It has long been known that a large part of the synoptic variability in the Tropics is due to propagating disturbances moving parallel to the equator. Such disturbances organize individual convective elements on a spatial scale that is larger than the size of the elements themselves. Well-known examples are the westward propagating synoptic-scale disturbances within the intertropical convergence zones of the tropical ocean basins that were clearly visible in time-longitude plots of cloudiness viewed from early satellites (e.g., Chang 1970). Other examples are now numerous, and such disturbances are of interest not only for their connections to the day-to-day weather of the Tropics, but also from a theoretical standpoint.
About the same time that the first views of tropical cloudiness were received from satellites, a fundamental advance in the understanding of tropical motions was made, namely, the development of the theory of equatorially trapped waves (Matsuno 1966; Lindzen 1967). This theory has since been used to interpret some of the observed propagating disturbances of organized deep convection. Also in the 1960s, the first conclusive observations of equatorially trapped waves in balloon-measured winds of the equatorial lower stratosphere were made (Yanai and Maruyama 1966; Wallace and Kousky 1968). These stratospheric waves, which propagate vertically into the middle atmosphere, have since been proposed to play a role in forcing the quasi-biennial oscillation (QBO; Lindzen and Holton 1968). The links between the observed propagating systems of organized tropical convection, the theory of equatorially trapped waves, and the observed equatorial waves of the lower stratosphere have been the subject of much research and are still not fully understood (e.g., Holton 1972; Lindzen 1974; Chang 1976; Salby and Garcia 1987; Garcia and Salby 1987; Hayashi and Golder 1994; Bergman and Salby 1994; Hayashi and Golder 1997). For this reason there continues to be considerable interest in the way tropical convection is organized in terms of its dominant frequencies and wavenumbers.
The subject of this paper concerns the identification of preferred time- and space scales of synoptic to planetary zonally propagating waves in deep tropical convection. The approach utilizes a wavenumber-frequency spectral analysis of satellite-observed outgoing longwave radiation (OLR), a proxy for cloudiness, and a wavenumber-frequency cross-spectrum analysis with satellite-derived deep-layer tropospheric temperatures. Such methods are particularly useful for the separation of phenomena in the time-longitude domain into westward and eastward moving components. This analysis is also conducive to dynamical interpretation in terms of the dispersion relations of particular wave modes. It is found that several statistically significant spectral peaks in the wavenumber-frequency spectra are present, some of which follow the dispersion curves of the equatorially trapped waves. We call the disturbances contributing to these features “convectively coupled equatorial waves,” relying on the assumption that OLR is a reasonably good representation of deep tropical cloudiness.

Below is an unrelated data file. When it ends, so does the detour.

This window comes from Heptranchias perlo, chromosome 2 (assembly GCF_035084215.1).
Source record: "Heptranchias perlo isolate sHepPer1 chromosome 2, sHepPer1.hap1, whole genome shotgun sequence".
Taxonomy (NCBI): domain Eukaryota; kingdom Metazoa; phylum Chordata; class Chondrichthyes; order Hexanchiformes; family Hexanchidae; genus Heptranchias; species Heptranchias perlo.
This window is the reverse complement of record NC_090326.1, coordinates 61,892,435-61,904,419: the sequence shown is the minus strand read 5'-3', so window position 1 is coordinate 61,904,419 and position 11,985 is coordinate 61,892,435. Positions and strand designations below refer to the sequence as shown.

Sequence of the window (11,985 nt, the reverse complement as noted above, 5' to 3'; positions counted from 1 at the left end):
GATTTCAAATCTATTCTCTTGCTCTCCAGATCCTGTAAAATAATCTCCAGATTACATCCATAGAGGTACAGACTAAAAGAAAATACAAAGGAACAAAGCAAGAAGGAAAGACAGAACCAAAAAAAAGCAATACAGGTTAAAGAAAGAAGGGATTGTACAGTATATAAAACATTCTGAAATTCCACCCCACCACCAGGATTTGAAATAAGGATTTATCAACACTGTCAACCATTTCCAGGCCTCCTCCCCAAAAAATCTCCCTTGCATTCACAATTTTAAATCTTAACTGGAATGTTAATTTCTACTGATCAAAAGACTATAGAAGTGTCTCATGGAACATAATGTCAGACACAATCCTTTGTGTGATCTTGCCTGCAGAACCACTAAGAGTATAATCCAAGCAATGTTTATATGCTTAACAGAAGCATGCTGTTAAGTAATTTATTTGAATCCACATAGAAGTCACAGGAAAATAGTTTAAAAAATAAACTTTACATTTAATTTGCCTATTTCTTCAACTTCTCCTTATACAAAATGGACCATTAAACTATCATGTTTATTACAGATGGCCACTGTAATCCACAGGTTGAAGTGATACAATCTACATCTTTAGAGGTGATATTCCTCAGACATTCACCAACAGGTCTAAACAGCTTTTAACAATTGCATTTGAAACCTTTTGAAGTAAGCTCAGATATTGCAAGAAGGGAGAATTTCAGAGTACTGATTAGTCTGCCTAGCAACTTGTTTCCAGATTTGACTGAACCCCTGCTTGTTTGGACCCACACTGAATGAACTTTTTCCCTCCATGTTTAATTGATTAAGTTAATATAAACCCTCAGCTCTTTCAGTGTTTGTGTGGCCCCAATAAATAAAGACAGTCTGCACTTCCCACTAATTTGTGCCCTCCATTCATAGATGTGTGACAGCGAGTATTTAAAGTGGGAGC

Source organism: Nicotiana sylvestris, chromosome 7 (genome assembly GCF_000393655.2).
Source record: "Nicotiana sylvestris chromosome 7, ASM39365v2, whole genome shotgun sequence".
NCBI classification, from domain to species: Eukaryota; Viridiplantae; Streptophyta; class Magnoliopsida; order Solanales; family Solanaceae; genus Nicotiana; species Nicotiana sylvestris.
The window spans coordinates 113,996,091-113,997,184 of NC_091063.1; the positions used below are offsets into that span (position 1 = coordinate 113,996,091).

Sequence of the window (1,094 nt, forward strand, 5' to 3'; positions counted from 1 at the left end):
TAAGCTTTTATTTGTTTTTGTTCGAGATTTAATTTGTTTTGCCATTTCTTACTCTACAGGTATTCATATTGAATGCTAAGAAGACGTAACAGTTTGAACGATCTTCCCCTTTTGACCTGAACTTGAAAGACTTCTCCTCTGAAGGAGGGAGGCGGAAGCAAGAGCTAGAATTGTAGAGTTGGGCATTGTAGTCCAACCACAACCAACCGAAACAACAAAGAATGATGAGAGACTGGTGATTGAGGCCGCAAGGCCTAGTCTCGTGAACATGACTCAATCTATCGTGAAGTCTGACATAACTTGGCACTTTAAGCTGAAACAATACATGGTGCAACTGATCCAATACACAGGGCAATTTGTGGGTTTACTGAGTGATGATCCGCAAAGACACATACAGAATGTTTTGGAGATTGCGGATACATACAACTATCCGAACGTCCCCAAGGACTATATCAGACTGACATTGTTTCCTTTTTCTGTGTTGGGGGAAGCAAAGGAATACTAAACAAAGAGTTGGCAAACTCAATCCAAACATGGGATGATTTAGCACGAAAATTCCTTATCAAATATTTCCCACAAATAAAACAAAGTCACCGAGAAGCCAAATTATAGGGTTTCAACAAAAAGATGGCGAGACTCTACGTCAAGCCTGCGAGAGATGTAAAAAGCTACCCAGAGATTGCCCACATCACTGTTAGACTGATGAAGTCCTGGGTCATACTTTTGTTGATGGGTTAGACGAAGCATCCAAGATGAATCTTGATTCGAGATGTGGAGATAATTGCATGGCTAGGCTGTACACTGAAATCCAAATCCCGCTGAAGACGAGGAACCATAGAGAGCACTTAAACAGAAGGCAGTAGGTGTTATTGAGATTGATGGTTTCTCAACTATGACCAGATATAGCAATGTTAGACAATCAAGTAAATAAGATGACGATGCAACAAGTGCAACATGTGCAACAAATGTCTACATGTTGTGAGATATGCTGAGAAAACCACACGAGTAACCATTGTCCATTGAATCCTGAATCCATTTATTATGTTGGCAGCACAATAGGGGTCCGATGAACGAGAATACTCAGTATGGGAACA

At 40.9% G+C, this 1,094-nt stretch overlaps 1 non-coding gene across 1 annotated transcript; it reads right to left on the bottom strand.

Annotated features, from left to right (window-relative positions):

Previous studies have shown that the broad nature of the spectra of tropical clouds is “red” in both zonal wavenumber and frequency, but superimposed upon that are some definite spectral peaks, some of which appear to correspond to equatorial wave modes (e.g., Gruber 1974; Zangvil 1975; Takayabu 1994a). Here we are able to extend the results of this earlier work by using a much longer record (approximately 18 years) and a higher temporal resolution (twice daily) dataset. We also use a dataset that is available at all longitudes, thus providing resolution at all planetary zonal wavenumbers, estimate a red background spectrum against which the statistical significance of the OLR signals can be assessed, and utilize cross-spectra between OLR and temperature to demonstrate dynamical coupling.
The make-up of this paper is as follows. Section 1b briefly reviews the theory of equatorial waves. Section 2 describes the data and methodology. Section 3 presents the wavenumber-frequency spectra of the OLR and describes our construction of a red background spectrum for calculations of the significance of the different wave disturbances. In that section we also show the cross-spectra. Section 4 describes the results of performing a wavenumber-frequency filter to the OLR data, from which the geographical distribution of the variance and time-longitude realizations of the convectively coupled disturbances are presented. Section 5 provides a summary of the observational results and puts the disturbances highlighted in this study into context with those of previous studies. Finally, we end with a discussion in section 6, and conclusions in section 7.